Brighton was diagnosed with a ventricular septal defect, an atrial septal defect, transposition of his great arteries, and a co-ark in his aorta. In other words, his arteries were switched sending oxygenated blood back to the lungs and blood that lacked oxygen out to his body. He had 2 large holes in his heart that had allowed the blood to mix, and that’s what had kept him alive the first few days. He also had a narrowing in his aorta causing restriction to the blood going out to his body.
How could this be? Nothing was detected in the ultrasound! We went from having a perfect healthy baby to having a very seriously ill baby fighting for his life and needing support to stay alive. We were lost! I had never felt so helpless! A mommy is supposed to be able to kiss away life’s troubles….. RIGHT?
As we got acquainted with the NICU nurses, they were so positive and helpful. I had wondered at one point if they were only being positive to give me a hope that would not come true. I questioned whether or not I would be taking Brighton home at all. I refused to go home and face that empty nursery we had all set up and waiting for him. I told my family that I would only face that nursery empty handed one time if I had to, but I could not go home until I knew if he was going to make it.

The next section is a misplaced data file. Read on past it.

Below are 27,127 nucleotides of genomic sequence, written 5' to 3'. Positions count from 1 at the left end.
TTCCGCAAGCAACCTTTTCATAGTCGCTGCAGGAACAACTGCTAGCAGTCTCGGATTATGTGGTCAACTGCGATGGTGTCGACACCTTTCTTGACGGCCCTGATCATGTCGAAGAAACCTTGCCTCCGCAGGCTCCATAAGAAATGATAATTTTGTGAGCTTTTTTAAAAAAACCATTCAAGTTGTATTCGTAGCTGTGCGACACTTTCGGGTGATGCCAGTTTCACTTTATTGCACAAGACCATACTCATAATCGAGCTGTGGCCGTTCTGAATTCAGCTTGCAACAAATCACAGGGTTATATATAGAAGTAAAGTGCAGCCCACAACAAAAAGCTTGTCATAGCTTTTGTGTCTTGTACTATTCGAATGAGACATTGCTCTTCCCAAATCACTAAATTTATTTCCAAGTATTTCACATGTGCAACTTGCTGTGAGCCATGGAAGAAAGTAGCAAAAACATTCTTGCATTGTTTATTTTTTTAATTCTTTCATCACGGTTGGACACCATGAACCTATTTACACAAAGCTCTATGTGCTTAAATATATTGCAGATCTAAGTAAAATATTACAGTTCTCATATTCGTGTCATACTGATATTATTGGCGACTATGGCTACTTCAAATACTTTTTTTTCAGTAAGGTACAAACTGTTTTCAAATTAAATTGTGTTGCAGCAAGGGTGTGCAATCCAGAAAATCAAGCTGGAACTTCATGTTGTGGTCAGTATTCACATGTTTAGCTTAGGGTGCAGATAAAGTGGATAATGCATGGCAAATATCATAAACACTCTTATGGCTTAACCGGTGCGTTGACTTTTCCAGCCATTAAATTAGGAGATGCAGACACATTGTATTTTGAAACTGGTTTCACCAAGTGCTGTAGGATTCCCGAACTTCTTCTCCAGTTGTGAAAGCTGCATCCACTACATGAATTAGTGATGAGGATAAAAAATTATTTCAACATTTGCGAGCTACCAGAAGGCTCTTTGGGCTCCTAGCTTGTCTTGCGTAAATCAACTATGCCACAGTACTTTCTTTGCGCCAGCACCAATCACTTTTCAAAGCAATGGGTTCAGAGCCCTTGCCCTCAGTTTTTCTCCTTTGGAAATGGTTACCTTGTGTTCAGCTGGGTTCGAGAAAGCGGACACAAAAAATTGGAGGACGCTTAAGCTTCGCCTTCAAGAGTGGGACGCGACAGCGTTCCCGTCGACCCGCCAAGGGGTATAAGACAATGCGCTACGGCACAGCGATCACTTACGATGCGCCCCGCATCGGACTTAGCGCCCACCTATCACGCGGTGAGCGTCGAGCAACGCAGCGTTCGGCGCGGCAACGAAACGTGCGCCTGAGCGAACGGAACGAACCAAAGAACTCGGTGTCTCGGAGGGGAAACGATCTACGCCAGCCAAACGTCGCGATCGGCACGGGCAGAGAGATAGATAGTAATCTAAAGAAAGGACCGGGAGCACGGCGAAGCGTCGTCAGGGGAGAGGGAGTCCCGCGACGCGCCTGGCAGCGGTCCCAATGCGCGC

As Brighton’s strength gave out and he was put on full support, his surgery had to be done very soon. We got word to prepare for it that coming Friday. On Friday, September 15th, at only 8 days old, I walked along side of my son’s small hospital gurney to the O.R. doors. We were given time to give him “love” before they took him off to begin a very complicated open heart repair. I wasn’t sure if I was going to see my baby boy alive again. It was difficult, but had to be done. These doctors and nurses were so kind and gentle with us. They knew what they were doing, and we appreciated every effort they made to help us through this very difficult time. Dr. Hawkins is our hero!
After about an eternity the surgeon approached us in the waiting room. When he invited us into the conference room, I wasn’t sure if the news was going to be good or bad! Deep breath . . . We made it! He was doing great! We were given a piece of fabric in which a hole was cut out of. That missing piece is patching up a hole in Brighton’s tiny little heart. All of the repairs that they hoped to do, were able to be done in that surgery. Brighton was in the Pediatric Intensive Care Unit (PICU) recovering, and we were prepared to see many tubes and wires. Maybe not quite prepared for an entire room full of equipment hooked up to his little 6-lb. body, but it was helping him stay alive! My arms literally ached to hold my baby again.